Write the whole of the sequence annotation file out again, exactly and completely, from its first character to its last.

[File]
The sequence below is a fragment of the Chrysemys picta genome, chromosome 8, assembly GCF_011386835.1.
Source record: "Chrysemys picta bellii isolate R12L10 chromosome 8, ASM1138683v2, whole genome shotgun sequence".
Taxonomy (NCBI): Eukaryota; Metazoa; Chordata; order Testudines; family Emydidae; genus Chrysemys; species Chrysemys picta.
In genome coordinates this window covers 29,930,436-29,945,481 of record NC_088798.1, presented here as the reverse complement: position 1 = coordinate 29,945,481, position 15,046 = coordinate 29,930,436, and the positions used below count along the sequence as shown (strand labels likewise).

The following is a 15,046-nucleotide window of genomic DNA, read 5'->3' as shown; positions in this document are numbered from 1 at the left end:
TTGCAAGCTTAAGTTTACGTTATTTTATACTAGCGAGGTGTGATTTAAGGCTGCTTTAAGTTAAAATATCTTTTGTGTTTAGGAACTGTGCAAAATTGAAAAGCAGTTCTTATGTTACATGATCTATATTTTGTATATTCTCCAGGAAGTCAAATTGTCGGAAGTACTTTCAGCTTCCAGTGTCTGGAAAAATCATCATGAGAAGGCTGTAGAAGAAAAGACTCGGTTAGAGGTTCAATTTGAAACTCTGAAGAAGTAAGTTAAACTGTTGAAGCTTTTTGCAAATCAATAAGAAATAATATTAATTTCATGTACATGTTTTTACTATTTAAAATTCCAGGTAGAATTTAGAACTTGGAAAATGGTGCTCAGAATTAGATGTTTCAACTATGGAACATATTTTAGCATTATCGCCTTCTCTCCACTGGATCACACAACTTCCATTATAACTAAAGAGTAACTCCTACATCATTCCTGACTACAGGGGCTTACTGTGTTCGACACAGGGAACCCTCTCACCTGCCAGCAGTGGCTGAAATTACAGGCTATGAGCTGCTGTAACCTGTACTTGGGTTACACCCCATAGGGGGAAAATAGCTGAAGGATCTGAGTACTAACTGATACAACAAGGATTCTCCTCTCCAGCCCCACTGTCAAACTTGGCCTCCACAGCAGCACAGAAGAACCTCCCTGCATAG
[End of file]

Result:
The sequence below is a fragment of the Chrysemys picta genome, chromosome 8, assembly GCF_011386835.1.
Source record: "Chrysemys picta bellii isolate R12L10 chromosome 8, ASM1138683v2, whole genome shotgun sequence".
Taxonomy (NCBI): Eukaryota; Metazoa; Chordata; order Testudines; family Emydidae; genus Chrysemys; species Chrysemys picta.
In genome coordinates this window covers 29,930,436-29,945,481 of record NC_088798.1, presented here as the reverse complement: position 1 = coordinate 29,945,481, position 15,046 = coordinate 29,930,436, and the positions used below count along the sequence as shown (strand labels likewise).

The following is a 15,046-nucleotide window of genomic DNA, read 5'->3' as shown; positions in this document are numbered from 1 at the left end:
TTGCAAGCTTAAGTTTACGTTATTTTATACTAGCGAGGTGTGATTTAAGGCTGCTTTAAGTTAAAATATCTTTTGTGTTTAGGAACTGTGCAAAATTGAAAAGCAGTTCTTATGTTACATGATCTATATTTTGTATATTCTCCAGGAAGTCAAATTGTCGGAAGTACTTTCAGCTTCCAGTGTCTGGAAAAATCATCATGAGAAGGCTGTAGAAGAAAAGACTCGGTTAGAGGTTCAATTTGAAACTCTGAAGAAGTAAGTTAAACTGTTGAAGCTTTTTGCAAATCAATAAGAAATAATATTAATTTCATGTACATGTTTTTACTATTTAAAATTCCAGGTAGAATTTAGAACTTGGAAAATGGTGCTCAGAATTAGATGTTTCAACTATGGAACATATTTTAGCATTATCGCCTTCTCTCCACTGGATCACACAACTTCCATTATAACTAAAGAGTAACTCCTACATCATTCCTGACTACAGGGGCTTACTGTGTTCGACACAGGGAACCCTCTCACCTGCCAGCAGTGGCTGAAATTACAGGCTATGAGCTGCTGTAACCTGTACTTGGGTTACACCCCATAGGGGGAAAATAGCTGAAGGATCTGAGTACTAACTGATACAACAAGGATTCTCCTCTCCAGCCCCACTGTCAAACTTGGCCTCCACAGCAGCACAGAAGAACCTCCCTGCATAG